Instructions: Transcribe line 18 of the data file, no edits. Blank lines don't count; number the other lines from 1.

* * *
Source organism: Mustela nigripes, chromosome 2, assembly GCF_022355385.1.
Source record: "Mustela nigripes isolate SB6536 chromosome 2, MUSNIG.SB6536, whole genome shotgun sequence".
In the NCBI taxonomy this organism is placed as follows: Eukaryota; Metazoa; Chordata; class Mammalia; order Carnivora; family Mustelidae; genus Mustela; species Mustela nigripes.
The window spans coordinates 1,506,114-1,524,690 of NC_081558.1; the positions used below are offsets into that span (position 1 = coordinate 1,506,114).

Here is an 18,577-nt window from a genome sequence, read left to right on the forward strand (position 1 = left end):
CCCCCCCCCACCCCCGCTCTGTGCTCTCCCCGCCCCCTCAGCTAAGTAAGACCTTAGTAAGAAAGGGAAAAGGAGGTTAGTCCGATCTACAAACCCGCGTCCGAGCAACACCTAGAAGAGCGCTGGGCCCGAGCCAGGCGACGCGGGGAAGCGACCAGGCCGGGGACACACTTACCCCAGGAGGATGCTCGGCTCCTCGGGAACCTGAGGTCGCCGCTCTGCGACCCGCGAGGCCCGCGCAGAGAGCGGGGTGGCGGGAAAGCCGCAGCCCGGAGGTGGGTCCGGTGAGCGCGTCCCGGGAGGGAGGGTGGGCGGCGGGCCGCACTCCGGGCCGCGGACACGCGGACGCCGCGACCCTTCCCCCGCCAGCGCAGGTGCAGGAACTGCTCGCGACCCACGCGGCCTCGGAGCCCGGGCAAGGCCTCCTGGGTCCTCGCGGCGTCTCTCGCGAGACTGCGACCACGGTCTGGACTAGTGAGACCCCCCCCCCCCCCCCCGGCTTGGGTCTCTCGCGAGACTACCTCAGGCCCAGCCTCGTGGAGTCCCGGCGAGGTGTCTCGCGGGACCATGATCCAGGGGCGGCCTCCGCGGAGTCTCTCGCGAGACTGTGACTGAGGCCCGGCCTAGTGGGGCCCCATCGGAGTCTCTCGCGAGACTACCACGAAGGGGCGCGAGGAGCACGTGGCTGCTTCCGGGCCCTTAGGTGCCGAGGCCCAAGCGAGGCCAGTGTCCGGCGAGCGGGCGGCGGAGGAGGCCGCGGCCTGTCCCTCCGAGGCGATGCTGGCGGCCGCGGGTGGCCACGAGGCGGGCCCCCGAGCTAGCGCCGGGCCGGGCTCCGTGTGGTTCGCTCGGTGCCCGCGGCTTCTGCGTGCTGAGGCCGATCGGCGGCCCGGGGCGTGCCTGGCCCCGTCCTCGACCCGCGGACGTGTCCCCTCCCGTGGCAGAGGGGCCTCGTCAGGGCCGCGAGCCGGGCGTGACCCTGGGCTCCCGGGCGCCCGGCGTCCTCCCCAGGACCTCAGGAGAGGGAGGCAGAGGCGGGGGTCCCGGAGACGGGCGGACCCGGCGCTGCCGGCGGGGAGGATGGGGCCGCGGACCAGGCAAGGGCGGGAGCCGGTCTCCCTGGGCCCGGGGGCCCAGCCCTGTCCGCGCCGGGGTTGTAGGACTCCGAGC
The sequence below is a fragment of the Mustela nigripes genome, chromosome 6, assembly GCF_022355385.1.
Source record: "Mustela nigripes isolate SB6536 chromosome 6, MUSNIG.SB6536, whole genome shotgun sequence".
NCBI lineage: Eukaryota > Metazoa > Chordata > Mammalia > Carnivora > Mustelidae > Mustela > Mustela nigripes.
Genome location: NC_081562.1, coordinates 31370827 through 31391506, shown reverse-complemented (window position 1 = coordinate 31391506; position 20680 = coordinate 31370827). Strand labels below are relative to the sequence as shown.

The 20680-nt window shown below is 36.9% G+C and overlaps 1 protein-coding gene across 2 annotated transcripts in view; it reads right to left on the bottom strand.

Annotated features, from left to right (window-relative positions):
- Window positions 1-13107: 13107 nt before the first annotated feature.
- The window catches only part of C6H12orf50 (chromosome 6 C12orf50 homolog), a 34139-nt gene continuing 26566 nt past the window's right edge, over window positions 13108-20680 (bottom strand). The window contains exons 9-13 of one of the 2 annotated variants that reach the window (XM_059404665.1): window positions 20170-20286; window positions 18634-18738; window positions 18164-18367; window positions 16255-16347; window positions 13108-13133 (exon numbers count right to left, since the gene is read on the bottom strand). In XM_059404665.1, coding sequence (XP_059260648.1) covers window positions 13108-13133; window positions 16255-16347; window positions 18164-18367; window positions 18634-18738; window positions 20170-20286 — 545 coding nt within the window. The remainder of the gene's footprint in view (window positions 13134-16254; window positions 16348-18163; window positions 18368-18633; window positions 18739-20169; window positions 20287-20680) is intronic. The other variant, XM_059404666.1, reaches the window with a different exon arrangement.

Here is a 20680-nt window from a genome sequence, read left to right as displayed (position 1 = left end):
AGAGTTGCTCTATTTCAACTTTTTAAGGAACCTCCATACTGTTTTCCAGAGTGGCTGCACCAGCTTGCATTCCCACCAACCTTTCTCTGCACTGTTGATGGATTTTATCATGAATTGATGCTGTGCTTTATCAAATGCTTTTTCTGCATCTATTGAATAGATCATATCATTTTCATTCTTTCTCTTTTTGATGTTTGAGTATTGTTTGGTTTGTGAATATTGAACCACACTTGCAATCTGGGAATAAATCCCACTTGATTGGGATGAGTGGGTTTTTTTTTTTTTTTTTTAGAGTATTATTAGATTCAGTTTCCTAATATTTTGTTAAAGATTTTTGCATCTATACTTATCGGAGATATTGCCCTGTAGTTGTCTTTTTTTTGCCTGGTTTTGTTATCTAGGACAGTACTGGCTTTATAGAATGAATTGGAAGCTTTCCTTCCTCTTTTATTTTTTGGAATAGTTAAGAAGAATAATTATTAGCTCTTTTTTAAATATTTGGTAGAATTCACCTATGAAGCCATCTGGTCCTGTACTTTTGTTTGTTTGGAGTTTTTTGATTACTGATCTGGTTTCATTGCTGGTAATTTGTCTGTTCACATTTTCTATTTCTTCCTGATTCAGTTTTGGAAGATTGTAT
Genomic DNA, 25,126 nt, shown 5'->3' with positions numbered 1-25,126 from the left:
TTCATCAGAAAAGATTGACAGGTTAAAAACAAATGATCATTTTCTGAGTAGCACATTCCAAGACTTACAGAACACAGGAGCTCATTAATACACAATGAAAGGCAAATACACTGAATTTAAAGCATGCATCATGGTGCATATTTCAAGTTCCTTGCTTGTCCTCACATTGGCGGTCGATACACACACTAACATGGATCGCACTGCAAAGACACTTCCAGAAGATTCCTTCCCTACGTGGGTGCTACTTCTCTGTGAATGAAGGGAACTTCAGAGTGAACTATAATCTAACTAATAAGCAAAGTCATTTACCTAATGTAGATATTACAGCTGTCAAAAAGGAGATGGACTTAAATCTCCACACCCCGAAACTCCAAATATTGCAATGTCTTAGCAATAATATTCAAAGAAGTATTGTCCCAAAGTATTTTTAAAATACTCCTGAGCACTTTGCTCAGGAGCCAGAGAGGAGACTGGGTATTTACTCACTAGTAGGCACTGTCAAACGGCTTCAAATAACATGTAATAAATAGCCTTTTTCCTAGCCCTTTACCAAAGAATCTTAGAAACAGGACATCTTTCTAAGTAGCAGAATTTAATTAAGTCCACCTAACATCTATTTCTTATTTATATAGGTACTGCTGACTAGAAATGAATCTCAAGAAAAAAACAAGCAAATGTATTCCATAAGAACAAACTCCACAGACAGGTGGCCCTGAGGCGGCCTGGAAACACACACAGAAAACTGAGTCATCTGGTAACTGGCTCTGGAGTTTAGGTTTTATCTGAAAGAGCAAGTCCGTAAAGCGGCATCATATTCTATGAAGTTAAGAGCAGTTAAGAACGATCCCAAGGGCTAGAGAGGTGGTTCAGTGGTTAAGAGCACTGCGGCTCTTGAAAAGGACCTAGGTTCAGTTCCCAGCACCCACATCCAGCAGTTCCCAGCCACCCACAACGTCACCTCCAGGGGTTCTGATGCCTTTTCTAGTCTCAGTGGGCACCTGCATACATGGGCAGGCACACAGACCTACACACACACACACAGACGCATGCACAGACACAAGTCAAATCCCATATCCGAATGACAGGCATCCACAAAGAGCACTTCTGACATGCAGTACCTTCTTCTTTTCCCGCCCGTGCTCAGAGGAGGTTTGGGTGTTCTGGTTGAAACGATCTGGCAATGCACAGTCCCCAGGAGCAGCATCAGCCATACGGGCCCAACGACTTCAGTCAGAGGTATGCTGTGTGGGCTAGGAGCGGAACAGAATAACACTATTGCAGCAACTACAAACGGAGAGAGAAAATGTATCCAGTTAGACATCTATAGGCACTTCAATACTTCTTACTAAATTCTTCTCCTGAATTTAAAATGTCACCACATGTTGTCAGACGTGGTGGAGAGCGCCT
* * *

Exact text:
TTCATCAGAAAAGATTGACAGGTTAAAAACAAATGATCATTTTCTGAGTAGCACATTCCAAGACTTACAGAACACAGGAGCTCATTAATACACAATGAAAGGCAAATACACTGAATTTAAAGCATGCATCATGGTGCATATTTCAAGTTCCTTGCTTGTCCTCACATTGGCGGTCGATACACACACTAACATGGATCGCACTGCAAAGACACTTCCAGAAGATTCCTTCCCTACGTGGGTGCTACTTCTCTGTGAATGAAGGGAACTTCAGAGTGAACTATAATCTAACTAATAAGCAAAGTCATTTACCTAATGTAGATATTACAGCTGTCAAAAAGGAGATGGACTTAAATCTCCACACCCCGAAACTCCAAATATTGCAATGTCTTAGCAATAATATTCAAAGAAGTATTGTCCCAAAGTATTTTTAAAATACTCCTGAGCACTTTGCTCAGGAGCCAGAGAGGAGACTGGGTATTTACTCACTAGTAGGCACTGTCAAACGGCTTCAAATAACATGTAATAAATAGCCTTTTTCCTAGCCCTTTACCAAAGAATCTTAGAAACAGGACATCTTTCTAAGTAGCAGAATTTAATTAAGTCCACCTAACATCTATTTCTTATTTATATAGGTACTGCTGACTAGAAATGAATCTCAAGAAAAAAACAAGCAAATGTATTCCATAAGAACAAACTCCACAGACAGGTGGCCCTGAGGCGGCCTGGAAACACACACAGAAAACTGAGTCATCTGGTAACTGGCTCTGGAGTTTAGGTTTTATCTGAAAGAGCAAGTCCGTAAAGCGGCATCATATTCTATGAAGTTAAGAGCAGTTAAGAACGATCCCAAGGGCTAGAGAGGTGGTTCAGTGGTTAAGAGCACTGCGGCTCTTGAAAAGGACCTAGGTTCAGTTCCCAGCACCCACATCCAGCAGTTCCCAGCCACCCACAACGTCACCTCCAGGGGTTCTGATGCCTTTTCTAGTCTCAGTGGGCACCTGCATACATGGGCAGGCACACAGACCTACACACACACACACAGACGCATGCACAGACACAAGTCAAATCCCATATCCGAATGACAGGCATCCACAAAGAGCACTTCTGACATGCAGTACCTTCTTCTTTTCCCGCCCGTGCTCAGAGGAGGTTTGGGTGTTCTGGTTGAAACGATCTGGCAATGCACAGTCCCCAGGAGCAGCATCAGCCATACGGGCCCAACGACTTCAGTCAGAGGTATGCTGTGTGGGCTAGGAGCGGAACAGAATAACACTATTGCAGCAACTACAAACGGAGAGAGAAAATGTATCCAGTTAGACATCTATAGGCACTTCAATACTTCTTACTAAATTCTTCTCCTGAATTTAAAATGTCACCACATGTTGTCAGACGTGGTGGAGAGCGCCT